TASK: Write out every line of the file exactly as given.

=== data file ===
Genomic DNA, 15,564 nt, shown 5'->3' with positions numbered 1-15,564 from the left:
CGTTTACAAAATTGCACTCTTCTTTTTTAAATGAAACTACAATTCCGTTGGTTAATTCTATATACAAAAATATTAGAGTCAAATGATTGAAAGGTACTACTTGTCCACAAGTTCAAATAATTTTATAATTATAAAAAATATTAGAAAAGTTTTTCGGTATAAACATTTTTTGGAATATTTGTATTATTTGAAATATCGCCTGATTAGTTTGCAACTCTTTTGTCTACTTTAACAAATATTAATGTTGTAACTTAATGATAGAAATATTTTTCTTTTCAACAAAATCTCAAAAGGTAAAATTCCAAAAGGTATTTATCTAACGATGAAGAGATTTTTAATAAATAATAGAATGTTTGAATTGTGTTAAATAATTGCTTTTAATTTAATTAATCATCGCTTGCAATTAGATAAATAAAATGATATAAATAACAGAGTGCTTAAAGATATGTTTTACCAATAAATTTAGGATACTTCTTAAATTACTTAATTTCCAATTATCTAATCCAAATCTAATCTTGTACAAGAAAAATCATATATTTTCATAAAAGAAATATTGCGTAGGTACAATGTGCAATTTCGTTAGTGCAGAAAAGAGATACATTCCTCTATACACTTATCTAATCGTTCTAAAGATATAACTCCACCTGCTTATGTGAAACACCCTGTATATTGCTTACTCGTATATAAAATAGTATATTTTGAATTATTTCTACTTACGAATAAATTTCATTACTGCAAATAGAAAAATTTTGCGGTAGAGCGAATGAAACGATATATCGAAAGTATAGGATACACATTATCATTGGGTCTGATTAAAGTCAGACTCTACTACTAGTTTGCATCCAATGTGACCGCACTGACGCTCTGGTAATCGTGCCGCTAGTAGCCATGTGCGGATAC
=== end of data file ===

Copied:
Genomic DNA, 15,564 nt, shown 5'->3' with positions numbered 1-15,564 from the left:
CGTTTACAAAATTGCACTCTTCTTTTTTAAATGAAACTACAATTCCGTTGGTTAATTCTATATACAAAAATATTAGAGTCAAATGATTGAAAGGTACTACTTGTCCACAAGTTCAAATAATTTTATAATTATAAAAAATATTAGAAAAGTTTTTCGGTATAAACATTTTTTGGAATATTTGTATTATTTGAAATATCGCCTGATTAGTTTGCAACTCTTTTGTCTACTTTAACAAATATTAATGTTGTAACTTAATGATAGAAATATTTTTCTTTTCAACAAAATCTCAAAAGGTAAAATTCCAAAAGGTATTTATCTAACGATGAAGAGATTTTTAATAAATAATAGAATGTTTGAATTGTGTTAAATAATTGCTTTTAATTTAATTAATCATCGCTTGCAATTAGATAAATAAAATGATATAAATAACAGAGTGCTTAAAGATATGTTTTACCAATAAATTTAGGATACTTCTTAAATTACTTAATTTCCAATTATCTAATCCAAATCTAATCTTGTACAAGAAAAATCATATATTTTCATAAAAGAAATATTGCGTAGGTACAATGTGCAATTTCGTTAGTGCAGAAAAGAGATACATTCCTCTATACACTTATCTAATCGTTCTAAAGATATAACTCCACCTGCTTATGTGAAACACCCTGTATATTGCTTACTCGTATATAAAATAGTATATTTTGAATTATTTCTACTTACGAATAAATTTCATTACTGCAAATAGAAAAATTTTGCGGTAGAGCGAATGAAACGATATATCGAAAGTATAGGATACACATTATCATTGGGTCTGATTAAAGTCAGACTCTACTACTAGTTTGCATCCAATGTGACCGCACTGACGCTCTGGTAATCGTGCCGCTAGTAGCCATGTGCGGATAC